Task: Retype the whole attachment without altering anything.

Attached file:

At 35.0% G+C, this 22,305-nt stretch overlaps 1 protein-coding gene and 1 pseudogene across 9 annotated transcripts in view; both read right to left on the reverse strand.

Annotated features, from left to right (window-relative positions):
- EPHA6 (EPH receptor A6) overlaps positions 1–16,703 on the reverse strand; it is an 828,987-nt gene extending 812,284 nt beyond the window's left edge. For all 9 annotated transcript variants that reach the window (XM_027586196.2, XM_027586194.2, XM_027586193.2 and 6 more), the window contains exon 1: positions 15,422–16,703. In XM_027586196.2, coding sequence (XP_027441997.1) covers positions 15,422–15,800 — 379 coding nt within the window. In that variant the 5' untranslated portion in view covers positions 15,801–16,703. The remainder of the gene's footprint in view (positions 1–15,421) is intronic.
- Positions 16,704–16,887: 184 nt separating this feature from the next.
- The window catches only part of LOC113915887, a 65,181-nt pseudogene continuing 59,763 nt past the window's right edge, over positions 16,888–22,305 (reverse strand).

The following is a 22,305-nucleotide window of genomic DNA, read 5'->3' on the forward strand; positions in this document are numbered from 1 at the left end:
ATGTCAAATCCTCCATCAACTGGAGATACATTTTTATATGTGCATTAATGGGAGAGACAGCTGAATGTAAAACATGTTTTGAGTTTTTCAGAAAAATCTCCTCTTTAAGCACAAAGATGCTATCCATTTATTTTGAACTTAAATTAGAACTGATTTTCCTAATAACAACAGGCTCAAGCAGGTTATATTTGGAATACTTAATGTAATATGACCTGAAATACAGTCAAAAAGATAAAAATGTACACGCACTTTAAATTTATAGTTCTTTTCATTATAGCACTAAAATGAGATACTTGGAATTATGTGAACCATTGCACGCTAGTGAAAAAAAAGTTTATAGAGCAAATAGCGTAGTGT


At 35.0% G+C, this 22,305-nt stretch overlaps 1 protein-coding gene and 1 pseudogene across 9 annotated transcripts in view; both read right to left on the reverse strand.

Annotated features, from left to right (window-relative positions):
- EPHA6 (EPH receptor A6) overlaps positions 1–16,703 on the reverse strand; it is an 828,987-nt gene extending 812,284 nt beyond the window's left edge. For all 9 annotated transcript variants that reach the window (XM_027586196.2, XM_027586194.2, XM_027586193.2 and 6 more), the window contains exon 1: positions 15,422–16,703. In XM_027586196.2, coding sequence (XP_027441997.1) covers positions 15,422–15,800 — 379 coding nt within the window. In that variant the 5' untranslated portion in view covers positions 15,801–16,703. The remainder of the gene's footprint in view (positions 1–15,421) is intronic.
- Positions 16,704–16,887: 184 nt separating this feature from the next.
- The window catches only part of LOC113915887, a 65,181-nt pseudogene continuing 59,763 nt past the window's right edge, over positions 16,888–22,305 (reverse strand).

The following is a 22,305-nucleotide window of genomic DNA, read 5'->3' on the forward strand; positions in this document are numbered from 1 at the left end:
ATGTCAAATCCTCCATCAACTGGAGATACATTTTTATATGTGCATTAATGGGAGAGACAGCTGAATGTAAAACATGTTTTGAGTTTTTCAGAAAAATCTCCTCTTTAAGCACAAAGATGCTATCCATTTATTTTGAACTTAAATTAGAACTGATTTTCCTAATAACAACAGGCTCAAGCAGGTTATATTTGGAATACTTAATGTAATATGACCTGAAATACAGTCAAAAAGATAAAAATGTACACGCACTTTAAATTTATAGTTCTTTTCATTATAGCACTAAAATGAGATACTTGGAATTATGTGAACCATTGCACGCTAGTGAAAAAAAAGTTTATAGAGCAAATAGCGTAGTGT